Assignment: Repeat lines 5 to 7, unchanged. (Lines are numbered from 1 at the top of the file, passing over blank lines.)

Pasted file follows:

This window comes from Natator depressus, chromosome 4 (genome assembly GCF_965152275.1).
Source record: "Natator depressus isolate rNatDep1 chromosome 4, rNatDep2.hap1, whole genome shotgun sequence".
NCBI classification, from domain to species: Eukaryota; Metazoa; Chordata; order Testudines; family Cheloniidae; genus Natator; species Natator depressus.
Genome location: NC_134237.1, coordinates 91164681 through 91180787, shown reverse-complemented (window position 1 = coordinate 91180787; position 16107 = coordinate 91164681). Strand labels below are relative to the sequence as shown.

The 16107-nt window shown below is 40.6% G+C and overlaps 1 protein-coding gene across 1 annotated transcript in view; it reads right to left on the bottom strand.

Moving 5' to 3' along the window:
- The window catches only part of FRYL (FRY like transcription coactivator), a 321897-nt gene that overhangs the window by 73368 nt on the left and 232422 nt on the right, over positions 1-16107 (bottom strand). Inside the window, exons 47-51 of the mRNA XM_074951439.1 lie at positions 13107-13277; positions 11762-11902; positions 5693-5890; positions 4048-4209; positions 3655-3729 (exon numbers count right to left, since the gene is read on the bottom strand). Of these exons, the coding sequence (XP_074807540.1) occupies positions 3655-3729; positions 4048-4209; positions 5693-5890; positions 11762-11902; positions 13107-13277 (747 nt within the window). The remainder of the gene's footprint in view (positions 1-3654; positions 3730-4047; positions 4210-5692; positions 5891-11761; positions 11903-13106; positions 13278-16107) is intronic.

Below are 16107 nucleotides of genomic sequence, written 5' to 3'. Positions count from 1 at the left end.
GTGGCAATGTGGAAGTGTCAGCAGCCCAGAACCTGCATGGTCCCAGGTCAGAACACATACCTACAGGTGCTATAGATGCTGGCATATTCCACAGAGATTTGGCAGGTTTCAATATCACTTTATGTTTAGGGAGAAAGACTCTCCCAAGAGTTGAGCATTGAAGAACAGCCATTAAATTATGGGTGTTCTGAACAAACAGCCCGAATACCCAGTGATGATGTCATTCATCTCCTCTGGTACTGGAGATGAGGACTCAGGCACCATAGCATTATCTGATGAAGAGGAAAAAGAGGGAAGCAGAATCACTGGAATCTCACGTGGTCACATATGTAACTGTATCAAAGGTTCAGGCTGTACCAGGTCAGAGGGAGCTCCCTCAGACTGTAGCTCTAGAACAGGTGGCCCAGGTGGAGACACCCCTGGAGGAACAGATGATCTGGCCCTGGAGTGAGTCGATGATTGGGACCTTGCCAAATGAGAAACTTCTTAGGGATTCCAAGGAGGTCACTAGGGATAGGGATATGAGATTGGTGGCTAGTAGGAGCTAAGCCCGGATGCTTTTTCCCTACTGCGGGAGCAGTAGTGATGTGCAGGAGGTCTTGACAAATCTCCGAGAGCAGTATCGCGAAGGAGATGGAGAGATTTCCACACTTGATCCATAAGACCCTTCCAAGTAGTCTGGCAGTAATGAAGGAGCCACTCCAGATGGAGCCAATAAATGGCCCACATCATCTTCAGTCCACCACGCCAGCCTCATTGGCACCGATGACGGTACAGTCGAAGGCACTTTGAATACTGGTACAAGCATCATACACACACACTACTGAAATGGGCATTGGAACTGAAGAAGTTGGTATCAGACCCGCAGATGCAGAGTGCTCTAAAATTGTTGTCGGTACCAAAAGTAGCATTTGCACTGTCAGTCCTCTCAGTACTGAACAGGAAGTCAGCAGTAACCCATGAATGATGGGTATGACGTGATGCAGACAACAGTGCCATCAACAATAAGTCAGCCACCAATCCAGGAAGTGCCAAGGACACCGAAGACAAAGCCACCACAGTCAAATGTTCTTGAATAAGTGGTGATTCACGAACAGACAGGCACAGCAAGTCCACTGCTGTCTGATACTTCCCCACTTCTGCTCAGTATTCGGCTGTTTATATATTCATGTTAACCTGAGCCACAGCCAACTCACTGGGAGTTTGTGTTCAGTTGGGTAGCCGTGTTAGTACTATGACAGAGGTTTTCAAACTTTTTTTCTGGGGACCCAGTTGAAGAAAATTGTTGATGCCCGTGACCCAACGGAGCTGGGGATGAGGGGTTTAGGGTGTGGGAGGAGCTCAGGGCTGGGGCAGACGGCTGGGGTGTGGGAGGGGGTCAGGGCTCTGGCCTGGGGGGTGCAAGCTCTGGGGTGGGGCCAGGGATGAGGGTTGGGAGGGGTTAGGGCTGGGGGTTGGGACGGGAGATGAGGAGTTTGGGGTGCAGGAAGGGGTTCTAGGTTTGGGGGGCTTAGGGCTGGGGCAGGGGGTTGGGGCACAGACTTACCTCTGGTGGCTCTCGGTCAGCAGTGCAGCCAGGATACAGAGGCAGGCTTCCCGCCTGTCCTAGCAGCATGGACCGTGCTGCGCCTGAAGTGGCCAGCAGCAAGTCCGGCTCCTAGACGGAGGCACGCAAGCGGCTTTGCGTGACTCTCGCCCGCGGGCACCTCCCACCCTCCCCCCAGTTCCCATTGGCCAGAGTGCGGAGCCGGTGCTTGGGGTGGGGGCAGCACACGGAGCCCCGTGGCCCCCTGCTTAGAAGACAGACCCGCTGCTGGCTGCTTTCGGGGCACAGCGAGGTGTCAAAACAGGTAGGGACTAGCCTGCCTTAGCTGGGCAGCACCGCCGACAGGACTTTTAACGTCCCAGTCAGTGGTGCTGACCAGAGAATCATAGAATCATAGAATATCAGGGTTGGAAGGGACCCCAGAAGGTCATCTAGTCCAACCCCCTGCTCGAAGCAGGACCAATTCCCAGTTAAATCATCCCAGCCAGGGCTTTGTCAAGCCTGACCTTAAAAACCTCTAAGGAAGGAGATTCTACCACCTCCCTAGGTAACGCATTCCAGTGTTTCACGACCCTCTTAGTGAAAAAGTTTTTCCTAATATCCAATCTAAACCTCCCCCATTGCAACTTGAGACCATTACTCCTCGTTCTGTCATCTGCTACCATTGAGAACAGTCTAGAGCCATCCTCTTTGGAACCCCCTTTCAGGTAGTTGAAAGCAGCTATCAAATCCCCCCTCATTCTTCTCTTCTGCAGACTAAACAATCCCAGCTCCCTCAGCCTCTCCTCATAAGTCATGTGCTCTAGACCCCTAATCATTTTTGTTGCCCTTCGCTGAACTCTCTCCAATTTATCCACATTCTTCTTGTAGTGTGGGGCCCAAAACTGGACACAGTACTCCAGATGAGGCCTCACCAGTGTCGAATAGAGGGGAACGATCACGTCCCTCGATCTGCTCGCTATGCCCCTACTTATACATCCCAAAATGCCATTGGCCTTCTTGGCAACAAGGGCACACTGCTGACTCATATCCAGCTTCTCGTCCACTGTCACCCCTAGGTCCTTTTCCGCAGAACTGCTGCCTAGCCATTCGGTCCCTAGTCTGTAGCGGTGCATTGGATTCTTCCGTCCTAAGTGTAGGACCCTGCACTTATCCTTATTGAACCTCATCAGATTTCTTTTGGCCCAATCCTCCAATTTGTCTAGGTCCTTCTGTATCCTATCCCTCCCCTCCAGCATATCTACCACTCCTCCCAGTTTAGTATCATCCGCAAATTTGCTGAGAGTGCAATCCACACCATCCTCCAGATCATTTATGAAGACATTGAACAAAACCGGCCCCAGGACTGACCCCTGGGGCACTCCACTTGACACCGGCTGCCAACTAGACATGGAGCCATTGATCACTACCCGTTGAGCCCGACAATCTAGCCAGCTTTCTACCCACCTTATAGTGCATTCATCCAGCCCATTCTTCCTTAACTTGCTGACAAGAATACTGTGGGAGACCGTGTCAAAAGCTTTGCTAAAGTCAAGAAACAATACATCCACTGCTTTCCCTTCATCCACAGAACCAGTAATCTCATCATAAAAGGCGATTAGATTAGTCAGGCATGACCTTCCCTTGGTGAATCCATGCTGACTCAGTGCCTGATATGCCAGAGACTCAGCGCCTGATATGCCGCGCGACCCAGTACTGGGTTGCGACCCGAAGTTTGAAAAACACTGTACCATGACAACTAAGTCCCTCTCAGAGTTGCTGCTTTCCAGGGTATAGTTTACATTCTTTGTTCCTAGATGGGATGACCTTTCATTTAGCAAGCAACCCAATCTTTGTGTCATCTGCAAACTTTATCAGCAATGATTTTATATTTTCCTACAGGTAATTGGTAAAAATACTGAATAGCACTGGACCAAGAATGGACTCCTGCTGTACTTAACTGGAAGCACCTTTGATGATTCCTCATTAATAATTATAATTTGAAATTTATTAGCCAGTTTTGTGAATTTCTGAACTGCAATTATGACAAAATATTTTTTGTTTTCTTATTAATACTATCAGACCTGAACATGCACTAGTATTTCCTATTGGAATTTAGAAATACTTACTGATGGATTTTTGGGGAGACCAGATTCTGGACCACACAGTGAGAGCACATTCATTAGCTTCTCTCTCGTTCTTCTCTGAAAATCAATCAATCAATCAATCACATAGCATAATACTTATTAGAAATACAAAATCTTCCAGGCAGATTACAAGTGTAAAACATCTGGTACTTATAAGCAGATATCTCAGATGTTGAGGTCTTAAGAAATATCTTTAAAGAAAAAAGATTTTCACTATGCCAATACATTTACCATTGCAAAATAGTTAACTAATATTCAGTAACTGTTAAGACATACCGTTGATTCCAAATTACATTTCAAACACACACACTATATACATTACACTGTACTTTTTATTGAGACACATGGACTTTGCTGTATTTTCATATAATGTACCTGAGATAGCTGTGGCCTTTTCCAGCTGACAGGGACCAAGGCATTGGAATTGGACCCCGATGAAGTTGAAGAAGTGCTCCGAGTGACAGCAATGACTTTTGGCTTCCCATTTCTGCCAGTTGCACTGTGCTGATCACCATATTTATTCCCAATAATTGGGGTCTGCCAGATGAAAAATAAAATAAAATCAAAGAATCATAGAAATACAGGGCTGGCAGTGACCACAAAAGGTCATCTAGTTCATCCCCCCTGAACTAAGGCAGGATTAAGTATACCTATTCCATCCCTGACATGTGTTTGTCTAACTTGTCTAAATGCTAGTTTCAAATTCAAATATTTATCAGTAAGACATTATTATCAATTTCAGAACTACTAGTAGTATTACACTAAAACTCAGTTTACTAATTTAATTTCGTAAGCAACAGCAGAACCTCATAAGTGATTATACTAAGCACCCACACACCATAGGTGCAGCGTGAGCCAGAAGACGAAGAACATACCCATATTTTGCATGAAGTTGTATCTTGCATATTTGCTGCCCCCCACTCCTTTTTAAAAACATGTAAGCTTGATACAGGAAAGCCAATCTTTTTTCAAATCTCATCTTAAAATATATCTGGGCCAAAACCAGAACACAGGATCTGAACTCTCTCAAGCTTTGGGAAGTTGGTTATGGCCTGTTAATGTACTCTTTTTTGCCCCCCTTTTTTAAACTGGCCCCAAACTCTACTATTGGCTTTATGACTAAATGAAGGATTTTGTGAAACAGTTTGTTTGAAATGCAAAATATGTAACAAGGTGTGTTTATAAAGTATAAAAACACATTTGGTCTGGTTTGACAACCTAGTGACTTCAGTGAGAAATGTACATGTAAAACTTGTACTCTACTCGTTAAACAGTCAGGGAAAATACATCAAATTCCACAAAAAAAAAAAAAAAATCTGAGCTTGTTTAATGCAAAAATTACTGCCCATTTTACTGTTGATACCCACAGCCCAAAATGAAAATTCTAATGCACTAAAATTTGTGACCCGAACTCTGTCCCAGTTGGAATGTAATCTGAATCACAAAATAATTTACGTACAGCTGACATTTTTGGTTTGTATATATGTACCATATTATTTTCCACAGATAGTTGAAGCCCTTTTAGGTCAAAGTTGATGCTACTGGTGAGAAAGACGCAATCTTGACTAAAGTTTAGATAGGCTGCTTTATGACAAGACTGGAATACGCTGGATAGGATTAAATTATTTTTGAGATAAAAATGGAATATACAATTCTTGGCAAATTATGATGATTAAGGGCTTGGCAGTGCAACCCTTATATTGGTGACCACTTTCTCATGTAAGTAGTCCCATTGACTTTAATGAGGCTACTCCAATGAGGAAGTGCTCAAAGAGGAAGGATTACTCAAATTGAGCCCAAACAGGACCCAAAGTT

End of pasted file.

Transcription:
The 16107-nt window shown below is 40.6% G+C and overlaps 1 protein-coding gene across 1 annotated transcript in view; it reads right to left on the bottom strand.

Moving 5' to 3' along the window:
- The window catches only part of FRYL (FRY like transcription coactivator), a 321897-nt gene that overhangs the window by 73368 nt on the left and 232422 nt on the right, over positions 1-16107 (bottom strand). Inside the window, exons 47-51 of the mRNA XM_074951439.1 lie at positions 13107-13277; positions 11762-11902; positions 5693-5890; positions 4048-4209; positions 3655-3729 (exon numbers count right to left, since the gene is read on the bottom strand). Of these exons, the coding sequence (XP_074807540.1) occupies positions 3655-3729; positions 4048-4209; positions 5693-5890; positions 11762-11902; positions 13107-13277 (747 nt within the window). The remainder of the gene's footprint in view (positions 1-3654; positions 3730-4047; positions 4210-5692; positions 5891-11761; positions 11903-13106; positions 13278-16107) is intronic.